Court of Justice clarifies the criteria for a cartel termination
On 17 September 2015, the Court of Justice of the European Union handed down judgments on appeals by Total SA and its subsidiary Total France, against judgments of the General Court relating to the paraffin waxes and slack wax cartel. Total had not participated in the last three meetings of the cartel. It argued that it had thus ended its participation.
The case inter alia dealt with the termination of a cartel, in particular if a so-called public distancing is the only viable option of withdrawal from a cartel, a question that is of major importance for undertakings that have identified potentially anti-competitive conduct. Public distancing refers to a situation in which a company involved in anti-competitive agreements informs the other participants of the suspicious conduct, and not the general public, that it will cease its participation.
The General Court had held in its prior decision that an undertaking can only end its participation by a public distancing even if it had not participated in later meetings. Total appealed to the ECJ, which held that the General Court had erred in law in considering that the public distancing by an undertaking from a cartel is the only way to prove that the undertaking had ceased participation in the cartel, even in the case where that company has not participated in some anti-competitive meetings.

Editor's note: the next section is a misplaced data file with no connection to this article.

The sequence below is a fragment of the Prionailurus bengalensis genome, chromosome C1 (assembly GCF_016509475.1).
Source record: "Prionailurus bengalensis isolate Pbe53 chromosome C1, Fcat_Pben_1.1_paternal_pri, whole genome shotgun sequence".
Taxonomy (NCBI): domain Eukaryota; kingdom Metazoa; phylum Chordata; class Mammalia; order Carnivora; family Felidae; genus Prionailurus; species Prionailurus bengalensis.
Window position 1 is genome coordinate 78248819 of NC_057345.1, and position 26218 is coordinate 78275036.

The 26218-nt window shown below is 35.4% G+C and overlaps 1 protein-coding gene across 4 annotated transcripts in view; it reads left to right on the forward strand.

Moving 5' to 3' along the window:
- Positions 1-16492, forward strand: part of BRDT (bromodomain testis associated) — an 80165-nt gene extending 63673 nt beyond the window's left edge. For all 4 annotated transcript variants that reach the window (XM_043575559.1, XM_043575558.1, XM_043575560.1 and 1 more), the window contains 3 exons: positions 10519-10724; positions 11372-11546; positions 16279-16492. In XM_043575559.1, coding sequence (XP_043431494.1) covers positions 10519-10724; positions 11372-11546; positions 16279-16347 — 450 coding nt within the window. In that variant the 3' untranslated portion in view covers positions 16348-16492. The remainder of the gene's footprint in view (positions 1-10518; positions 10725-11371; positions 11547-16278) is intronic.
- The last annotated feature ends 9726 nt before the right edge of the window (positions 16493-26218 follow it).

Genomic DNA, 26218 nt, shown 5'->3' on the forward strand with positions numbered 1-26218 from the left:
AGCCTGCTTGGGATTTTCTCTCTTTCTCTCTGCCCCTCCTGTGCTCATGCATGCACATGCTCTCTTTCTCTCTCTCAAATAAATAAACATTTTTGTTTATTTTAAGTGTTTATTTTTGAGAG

The decision clarifies when a public distancing is necessary. It is still required if an undertaking continues to participate in anti-competitive meetings. However, a mere lack of a public distancing cannot by itself be considered an ongoing-participation. The Commission and National Competition Authorities applying Art. 101 TFEU therefore need to base any decision finding an ongoing infringement on additional “objective and consistent indicia” and cannot revert to the mere lack of a public distancing.
Any questions? Please contact: Alexander Israel or Jan Moritz Lang
Practice Group: Antitrust & Competition
Further reading: Changing competition regimes and the growing contribution of corporate in-house counsels